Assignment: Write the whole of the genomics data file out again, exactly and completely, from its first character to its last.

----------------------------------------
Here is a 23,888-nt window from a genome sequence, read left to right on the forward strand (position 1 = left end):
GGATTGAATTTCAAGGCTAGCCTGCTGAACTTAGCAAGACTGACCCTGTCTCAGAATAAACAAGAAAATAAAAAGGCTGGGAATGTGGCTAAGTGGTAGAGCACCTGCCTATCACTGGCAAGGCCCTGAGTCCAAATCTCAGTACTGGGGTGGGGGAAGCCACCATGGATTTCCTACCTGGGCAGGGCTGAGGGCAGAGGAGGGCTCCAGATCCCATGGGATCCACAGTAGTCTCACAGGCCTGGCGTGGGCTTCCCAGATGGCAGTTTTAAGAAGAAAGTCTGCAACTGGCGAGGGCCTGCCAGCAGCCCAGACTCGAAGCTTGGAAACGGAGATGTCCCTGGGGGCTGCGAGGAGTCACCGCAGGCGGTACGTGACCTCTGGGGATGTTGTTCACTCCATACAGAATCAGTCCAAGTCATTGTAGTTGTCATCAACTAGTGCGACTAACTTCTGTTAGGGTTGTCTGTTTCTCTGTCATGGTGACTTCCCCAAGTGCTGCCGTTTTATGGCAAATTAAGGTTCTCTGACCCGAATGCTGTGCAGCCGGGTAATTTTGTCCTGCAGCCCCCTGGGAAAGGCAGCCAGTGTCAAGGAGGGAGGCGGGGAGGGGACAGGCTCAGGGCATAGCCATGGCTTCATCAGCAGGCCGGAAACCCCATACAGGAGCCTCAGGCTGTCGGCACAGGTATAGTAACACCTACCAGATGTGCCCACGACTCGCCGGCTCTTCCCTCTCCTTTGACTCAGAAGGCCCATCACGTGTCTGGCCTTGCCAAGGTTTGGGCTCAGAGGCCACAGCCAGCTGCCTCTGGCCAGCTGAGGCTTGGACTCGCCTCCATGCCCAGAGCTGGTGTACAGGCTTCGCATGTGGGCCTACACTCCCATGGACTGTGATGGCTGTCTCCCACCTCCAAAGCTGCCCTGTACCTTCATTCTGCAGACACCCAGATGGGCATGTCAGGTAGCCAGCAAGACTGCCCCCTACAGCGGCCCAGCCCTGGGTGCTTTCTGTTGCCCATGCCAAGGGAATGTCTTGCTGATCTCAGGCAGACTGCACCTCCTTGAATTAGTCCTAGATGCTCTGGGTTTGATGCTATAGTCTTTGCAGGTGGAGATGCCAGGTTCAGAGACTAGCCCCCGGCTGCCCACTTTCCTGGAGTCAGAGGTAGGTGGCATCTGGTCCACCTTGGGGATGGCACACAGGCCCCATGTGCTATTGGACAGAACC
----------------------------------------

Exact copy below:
Here is a 23,888-nt window from a genome sequence, read left to right on the forward strand (position 1 = left end):
GGATTGAATTTCAAGGCTAGCCTGCTGAACTTAGCAAGACTGACCCTGTCTCAGAATAAACAAGAAAATAAAAAGGCTGGGAATGTGGCTAAGTGGTAGAGCACCTGCCTATCACTGGCAAGGCCCTGAGTCCAAATCTCAGTACTGGGGTGGGGGAAGCCACCATGGATTTCCTACCTGGGCAGGGCTGAGGGCAGAGGAGGGCTCCAGATCCCATGGGATCCACAGTAGTCTCACAGGCCTGGCGTGGGCTTCCCAGATGGCAGTTTTAAGAAGAAAGTCTGCAACTGGCGAGGGCCTGCCAGCAGCCCAGACTCGAAGCTTGGAAACGGAGATGTCCCTGGGGGCTGCGAGGAGTCACCGCAGGCGGTACGTGACCTCTGGGGATGTTGTTCACTCCATACAGAATCAGTCCAAGTCATTGTAGTTGTCATCAACTAGTGCGACTAACTTCTGTTAGGGTTGTCTGTTTCTCTGTCATGGTGACTTCCCCAAGTGCTGCCGTTTTATGGCAAATTAAGGTTCTCTGACCCGAATGCTGTGCAGCCGGGTAATTTTGTCCTGCAGCCCCCTGGGAAAGGCAGCCAGTGTCAAGGAGGGAGGCGGGGAGGGGACAGGCTCAGGGCATAGCCATGGCTTCATCAGCAGGCCGGAAACCCCATACAGGAGCCTCAGGCTGTCGGCACAGGTATAGTAACACCTACCAGATGTGCCCACGACTCGCCGGCTCTTCCCTCTCCTTTGACTCAGAAGGCCCATCACGTGTCTGGCCTTGCCAAGGTTTGGGCTCAGAGGCCACAGCCAGCTGCCTCTGGCCAGCTGAGGCTTGGACTCGCCTCCATGCCCAGAGCTGGTGTACAGGCTTCGCATGTGGGCCTACACTCCCATGGACTGTGATGGCTGTCTCCCACCTCCAAAGCTGCCCTGTACCTTCATTCTGCAGACACCCAGATGGGCATGTCAGGTAGCCAGCAAGACTGCCCCCTACAGCGGCCCAGCCCTGGGTGCTTTCTGTTGCCCATGCCAAGGGAATGTCTTGCTGATCTCAGGCAGACTGCACCTCCTTGAATTAGTCCTAGATGCTCTGGGTTTGATGCTATAGTCTTTGCAGGTGGAGATGCCAGGTTCAGAGACTAGCCCCCGGCTGCCCACTTTCCTGGAGTCAGAGGTAGGTGGCATCTGGTCCACCTTGGGGATGGCACACAGGCCCCATGTGCTATTGGACAGAACC